Arizona Researchers Develop Blood Test to Diagnose Early Alzheimer’s Disease

Magdalena Kegel avatar

by Magdalena Kegel |

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Alzheimer's blood test

Alzheimer’s disease leaves traces in the white blood cells of its patients that could be used to diagnose the disease. So says a study by researchers at Arizona State University (ASU) who used a blood test to correctly distinguish between patients with early Alzheimer’s, Parkinson’s disease and healthy people.

More importantly, the method identified people with a family history of Alzheimer’s who are likely to get the disease later in life.

The study, “Multivariate analyses of peripheral blood leukocyte transcripts distinguish Alzheimer’s, Parkinson’s, control, and those at risk for developing Alzheimer’s,” appeared in the journal Neurobiology of Aging.

Unlike other studies that have tried to develop Alzheimer’s diagnostic tools, these findings are considered solid. Researchers at ASU’s Banner Neurodegenerative Disease Research Center repeated their tests in different patient groups, and even varied the technology involved in an effort to validate their findings.

“What we’ve done in our paper is to replicate our own work multiple times with different populations and even using different technologies,” Dr. Paul Coleman, the study’s leader, said in a press release. “We also presented data showing the ability to detect people at risk of a future diagnosis for Alzheimer’s disease.”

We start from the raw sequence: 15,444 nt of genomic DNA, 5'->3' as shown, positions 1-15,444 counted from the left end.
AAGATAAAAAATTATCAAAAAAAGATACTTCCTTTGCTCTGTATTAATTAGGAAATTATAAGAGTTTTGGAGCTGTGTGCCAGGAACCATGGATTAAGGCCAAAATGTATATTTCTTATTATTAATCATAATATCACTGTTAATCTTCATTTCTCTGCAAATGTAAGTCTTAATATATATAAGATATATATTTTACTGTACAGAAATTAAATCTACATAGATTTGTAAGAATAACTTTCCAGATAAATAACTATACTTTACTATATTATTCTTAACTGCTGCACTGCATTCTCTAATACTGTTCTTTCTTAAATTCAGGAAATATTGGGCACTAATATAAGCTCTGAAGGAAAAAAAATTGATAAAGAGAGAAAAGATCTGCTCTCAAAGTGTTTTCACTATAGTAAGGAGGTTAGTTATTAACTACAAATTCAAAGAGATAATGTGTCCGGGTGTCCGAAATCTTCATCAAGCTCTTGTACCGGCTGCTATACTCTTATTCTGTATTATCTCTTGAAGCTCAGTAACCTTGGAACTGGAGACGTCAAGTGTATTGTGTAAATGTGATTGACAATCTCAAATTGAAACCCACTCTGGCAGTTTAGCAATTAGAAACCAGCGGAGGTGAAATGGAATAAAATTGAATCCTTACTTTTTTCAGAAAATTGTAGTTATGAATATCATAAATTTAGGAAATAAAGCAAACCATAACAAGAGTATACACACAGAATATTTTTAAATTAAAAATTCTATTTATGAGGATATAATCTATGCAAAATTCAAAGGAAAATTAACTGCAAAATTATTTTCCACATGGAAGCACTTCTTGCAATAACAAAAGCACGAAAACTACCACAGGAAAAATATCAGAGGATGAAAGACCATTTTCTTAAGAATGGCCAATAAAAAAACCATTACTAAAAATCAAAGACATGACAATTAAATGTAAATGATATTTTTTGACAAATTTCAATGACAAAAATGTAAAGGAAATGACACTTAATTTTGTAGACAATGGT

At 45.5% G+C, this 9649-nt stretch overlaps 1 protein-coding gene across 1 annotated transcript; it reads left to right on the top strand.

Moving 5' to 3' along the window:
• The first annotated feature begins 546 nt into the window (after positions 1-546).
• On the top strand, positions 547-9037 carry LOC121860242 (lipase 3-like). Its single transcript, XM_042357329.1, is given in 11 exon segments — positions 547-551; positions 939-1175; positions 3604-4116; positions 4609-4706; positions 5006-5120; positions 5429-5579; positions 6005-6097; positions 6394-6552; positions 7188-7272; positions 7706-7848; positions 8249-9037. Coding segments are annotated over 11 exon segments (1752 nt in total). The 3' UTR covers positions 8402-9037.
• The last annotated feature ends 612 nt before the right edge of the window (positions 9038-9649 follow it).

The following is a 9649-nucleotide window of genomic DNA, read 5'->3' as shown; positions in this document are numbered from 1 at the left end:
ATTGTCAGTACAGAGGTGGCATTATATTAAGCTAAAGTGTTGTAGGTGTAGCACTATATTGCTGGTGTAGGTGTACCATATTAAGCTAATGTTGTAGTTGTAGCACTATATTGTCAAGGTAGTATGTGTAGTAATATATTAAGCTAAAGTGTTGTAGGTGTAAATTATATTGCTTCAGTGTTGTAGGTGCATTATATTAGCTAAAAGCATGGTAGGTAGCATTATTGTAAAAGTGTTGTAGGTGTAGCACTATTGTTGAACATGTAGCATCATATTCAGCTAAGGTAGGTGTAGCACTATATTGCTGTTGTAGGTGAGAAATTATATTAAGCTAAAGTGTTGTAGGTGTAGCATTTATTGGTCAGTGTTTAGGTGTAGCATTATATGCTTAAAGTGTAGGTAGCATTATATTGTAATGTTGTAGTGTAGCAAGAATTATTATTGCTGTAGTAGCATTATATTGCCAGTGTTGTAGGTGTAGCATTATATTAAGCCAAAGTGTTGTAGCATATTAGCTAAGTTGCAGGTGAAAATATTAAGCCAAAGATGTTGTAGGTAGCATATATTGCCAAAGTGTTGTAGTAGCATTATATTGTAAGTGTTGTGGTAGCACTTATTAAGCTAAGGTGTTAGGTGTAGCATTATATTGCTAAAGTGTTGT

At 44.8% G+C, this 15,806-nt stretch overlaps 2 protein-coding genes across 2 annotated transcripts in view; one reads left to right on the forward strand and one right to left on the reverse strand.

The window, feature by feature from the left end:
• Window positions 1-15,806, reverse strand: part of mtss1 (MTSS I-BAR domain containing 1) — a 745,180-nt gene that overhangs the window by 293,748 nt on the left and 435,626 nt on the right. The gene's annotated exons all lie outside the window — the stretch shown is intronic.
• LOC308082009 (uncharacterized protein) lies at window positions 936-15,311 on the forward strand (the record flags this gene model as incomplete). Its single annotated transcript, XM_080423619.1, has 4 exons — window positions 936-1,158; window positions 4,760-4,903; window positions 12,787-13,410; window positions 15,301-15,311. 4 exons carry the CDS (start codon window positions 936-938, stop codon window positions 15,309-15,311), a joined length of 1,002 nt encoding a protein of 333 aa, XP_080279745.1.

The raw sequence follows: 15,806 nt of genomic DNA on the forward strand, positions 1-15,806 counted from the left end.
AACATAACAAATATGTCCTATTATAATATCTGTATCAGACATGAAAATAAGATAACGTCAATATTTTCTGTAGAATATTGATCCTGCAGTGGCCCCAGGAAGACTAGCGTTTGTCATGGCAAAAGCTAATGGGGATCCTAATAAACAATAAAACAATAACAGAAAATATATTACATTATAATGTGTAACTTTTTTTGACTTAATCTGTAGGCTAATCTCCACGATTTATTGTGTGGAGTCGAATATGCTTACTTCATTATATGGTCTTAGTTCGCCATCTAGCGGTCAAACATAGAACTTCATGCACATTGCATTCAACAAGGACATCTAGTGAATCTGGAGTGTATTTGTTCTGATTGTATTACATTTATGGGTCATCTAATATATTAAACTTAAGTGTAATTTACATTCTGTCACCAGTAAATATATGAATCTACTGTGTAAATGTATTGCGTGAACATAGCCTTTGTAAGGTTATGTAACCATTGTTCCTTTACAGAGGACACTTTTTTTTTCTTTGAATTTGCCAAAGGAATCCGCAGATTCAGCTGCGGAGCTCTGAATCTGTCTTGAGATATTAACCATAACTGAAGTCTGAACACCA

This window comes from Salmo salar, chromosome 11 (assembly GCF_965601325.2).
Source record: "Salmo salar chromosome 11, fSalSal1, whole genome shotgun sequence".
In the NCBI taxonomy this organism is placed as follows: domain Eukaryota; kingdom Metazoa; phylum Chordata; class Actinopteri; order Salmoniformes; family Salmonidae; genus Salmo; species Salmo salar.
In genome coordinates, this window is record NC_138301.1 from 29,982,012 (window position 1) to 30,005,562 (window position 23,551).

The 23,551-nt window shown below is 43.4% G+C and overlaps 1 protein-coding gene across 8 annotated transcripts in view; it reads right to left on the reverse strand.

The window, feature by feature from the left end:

This is a particularly alluring part of the findings. Currently, those being diagnosed with Alzheimer’s have had disease processes going on in their brain for years, even decades. researchers believe that identifying those at risk earlier will give doctors a better chance of finding treatments that could delay, or even prevent Alzheimer’s from developing.

The Banner research team made use of the fact that in Alzheimer’s, numerous genes involved in inflammation and cellular stress are activated. This process is not  only going on in the brain. White blood cells also show changes in the activity of these genes, and a simple blood test could be enough to spot them, they figured.

To find out, they divided 177 blood samples and 27 brain samples from deceased patients into several groups.

By analyzing amounts of various messenger RNAs — the intermediate molecule between a gene and its encoded protein — they were able to identify people with early Alzheimer’s among a group that also consisted of healthy people and those with Parkinson’s. The test easily distinguished between people with and without a family history, but its ability to predict who among those with a family history that would develop disease was somewhat lower.

It could also spot people with the Alzheimer’s risk gene APOE4 who had not developed dementia, when compared to APOE4 carrier with early Alzheimer’s and people without the risk gene.

Currently, Alzheimer’s is often an uncertain diagnosis. Although new brain scans can detect amyloid-beta plaque in the brain, these are available only at specialized clinics. But with a rising elderly population — and increasing dementia rates in its wake —  the research team wanted to develop a tool that could be used in a primary care setting. And so, they chose to work with a blood test.